Reviews of Fahrenheit 
Christian Dior (1988)

Average Rating:  359 User Reviews

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Fahrenheit by Christian Dior

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Reviews of Fahrenheit by Christian Dior

There are 359 reviews of Fahrenheit by Christian Dior.


An incredibly tenacious fragrance in vintage formulation with an unmistakable piercing-petrol-sharp-leathery-floral invigorating freshness that brings back so many memories. It is one of the most easily recognizable fragrances when detected in the air. Nothing quite like it and it never gets old.


The finest use of a violet note in a men's scent that I know of, with a superbly constructed leather and petrol / gasoline accord and flame coloured bottle. I own 3 bottles or the first formulation EDT (30 and 33 Avenue Hoche printed on the label on the base) and an after shave from 1988. The current formulation pales in comparison. The first formulation is a real powerhouse and would be considered niche strength today, lasting in excess of 12 hours on my skin. A true classic which has suffered greatly from multiple reformulation since its initial release but the original will always be worth buying. Dior's greatest fragrance for men alongside Jules from 1981.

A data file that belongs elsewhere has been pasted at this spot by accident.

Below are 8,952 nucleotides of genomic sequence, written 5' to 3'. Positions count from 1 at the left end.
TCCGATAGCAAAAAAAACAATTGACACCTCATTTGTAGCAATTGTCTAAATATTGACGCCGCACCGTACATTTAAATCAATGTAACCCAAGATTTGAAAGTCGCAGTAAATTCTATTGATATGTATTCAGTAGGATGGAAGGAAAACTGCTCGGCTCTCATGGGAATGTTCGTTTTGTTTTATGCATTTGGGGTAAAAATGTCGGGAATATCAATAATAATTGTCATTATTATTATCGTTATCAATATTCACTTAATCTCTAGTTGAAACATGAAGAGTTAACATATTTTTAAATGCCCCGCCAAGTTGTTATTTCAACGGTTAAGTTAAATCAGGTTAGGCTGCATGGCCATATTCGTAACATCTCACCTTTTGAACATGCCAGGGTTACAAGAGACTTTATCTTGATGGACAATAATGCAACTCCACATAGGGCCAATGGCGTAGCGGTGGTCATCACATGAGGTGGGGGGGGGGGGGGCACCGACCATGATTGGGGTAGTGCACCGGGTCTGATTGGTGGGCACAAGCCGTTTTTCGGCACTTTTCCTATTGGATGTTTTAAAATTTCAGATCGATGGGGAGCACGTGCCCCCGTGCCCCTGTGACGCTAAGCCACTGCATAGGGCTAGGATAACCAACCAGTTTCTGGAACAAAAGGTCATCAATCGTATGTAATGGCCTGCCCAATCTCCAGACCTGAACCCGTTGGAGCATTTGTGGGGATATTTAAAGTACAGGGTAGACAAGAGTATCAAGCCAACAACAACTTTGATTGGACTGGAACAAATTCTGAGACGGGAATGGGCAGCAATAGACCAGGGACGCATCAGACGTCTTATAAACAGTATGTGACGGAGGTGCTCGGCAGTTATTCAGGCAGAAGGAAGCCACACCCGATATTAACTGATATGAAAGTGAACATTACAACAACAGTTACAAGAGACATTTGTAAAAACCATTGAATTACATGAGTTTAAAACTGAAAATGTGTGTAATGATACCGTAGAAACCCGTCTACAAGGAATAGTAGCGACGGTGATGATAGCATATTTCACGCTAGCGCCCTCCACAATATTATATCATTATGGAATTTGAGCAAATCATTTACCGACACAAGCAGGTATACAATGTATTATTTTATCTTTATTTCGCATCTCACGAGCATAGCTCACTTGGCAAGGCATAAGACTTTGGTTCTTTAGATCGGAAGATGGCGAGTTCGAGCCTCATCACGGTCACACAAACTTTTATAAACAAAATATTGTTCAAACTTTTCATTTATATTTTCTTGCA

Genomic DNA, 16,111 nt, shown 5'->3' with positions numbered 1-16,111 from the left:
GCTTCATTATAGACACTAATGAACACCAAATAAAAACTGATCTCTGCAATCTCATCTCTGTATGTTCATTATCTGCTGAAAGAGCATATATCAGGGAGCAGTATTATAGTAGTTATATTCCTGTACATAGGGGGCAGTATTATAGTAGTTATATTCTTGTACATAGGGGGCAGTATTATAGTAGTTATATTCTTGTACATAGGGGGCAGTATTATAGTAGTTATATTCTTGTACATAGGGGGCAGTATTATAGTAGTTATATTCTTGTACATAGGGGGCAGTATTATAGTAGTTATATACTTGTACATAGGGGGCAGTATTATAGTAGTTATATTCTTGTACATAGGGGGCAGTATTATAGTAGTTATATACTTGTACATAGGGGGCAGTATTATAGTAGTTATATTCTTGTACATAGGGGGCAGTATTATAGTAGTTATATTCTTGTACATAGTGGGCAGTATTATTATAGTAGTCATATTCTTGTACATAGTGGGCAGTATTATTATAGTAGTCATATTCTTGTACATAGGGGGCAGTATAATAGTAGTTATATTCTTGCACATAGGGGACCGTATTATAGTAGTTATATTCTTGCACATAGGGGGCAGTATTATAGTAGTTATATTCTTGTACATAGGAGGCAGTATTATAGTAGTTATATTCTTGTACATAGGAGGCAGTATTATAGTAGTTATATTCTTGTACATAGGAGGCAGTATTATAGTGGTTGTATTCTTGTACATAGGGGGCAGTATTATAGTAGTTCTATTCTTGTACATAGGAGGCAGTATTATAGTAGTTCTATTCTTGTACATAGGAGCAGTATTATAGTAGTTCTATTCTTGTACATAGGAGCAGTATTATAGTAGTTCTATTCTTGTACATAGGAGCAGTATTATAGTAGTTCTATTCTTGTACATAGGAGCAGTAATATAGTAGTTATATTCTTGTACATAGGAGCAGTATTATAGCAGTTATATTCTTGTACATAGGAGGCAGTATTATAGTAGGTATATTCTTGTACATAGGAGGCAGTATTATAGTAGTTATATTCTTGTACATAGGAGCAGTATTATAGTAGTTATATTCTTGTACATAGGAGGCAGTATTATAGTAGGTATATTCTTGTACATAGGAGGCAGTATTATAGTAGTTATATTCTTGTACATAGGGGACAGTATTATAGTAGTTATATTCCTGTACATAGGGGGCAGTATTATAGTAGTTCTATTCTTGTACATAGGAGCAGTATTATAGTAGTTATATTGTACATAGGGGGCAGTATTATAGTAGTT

I am generally a Dior fragrance admirer, I have 3 of their best sellers.

But this one, is thumbs down.

My olfactory impression is this- if you have ever had a dry cleaning garment, for which they did half ass job and did not remove the solvent completely, the garment will smell of faint kerosene or gasoline like. I have had experience few times with some NY dry cleaners. Hence I cannot get that association out of my head. Apart from that, it smells vaguely of Trussardi Uomo, hints of Aramis, some Jules DNA (its a brother after all) and may be some Antaeus.

Would not spend money on this one without a generous testing if I was considering this one.


This was the first fragrance that I truly loved when I got it in my late teens; it remains one of the few designer frags I wear on a regular basis (in the Fall).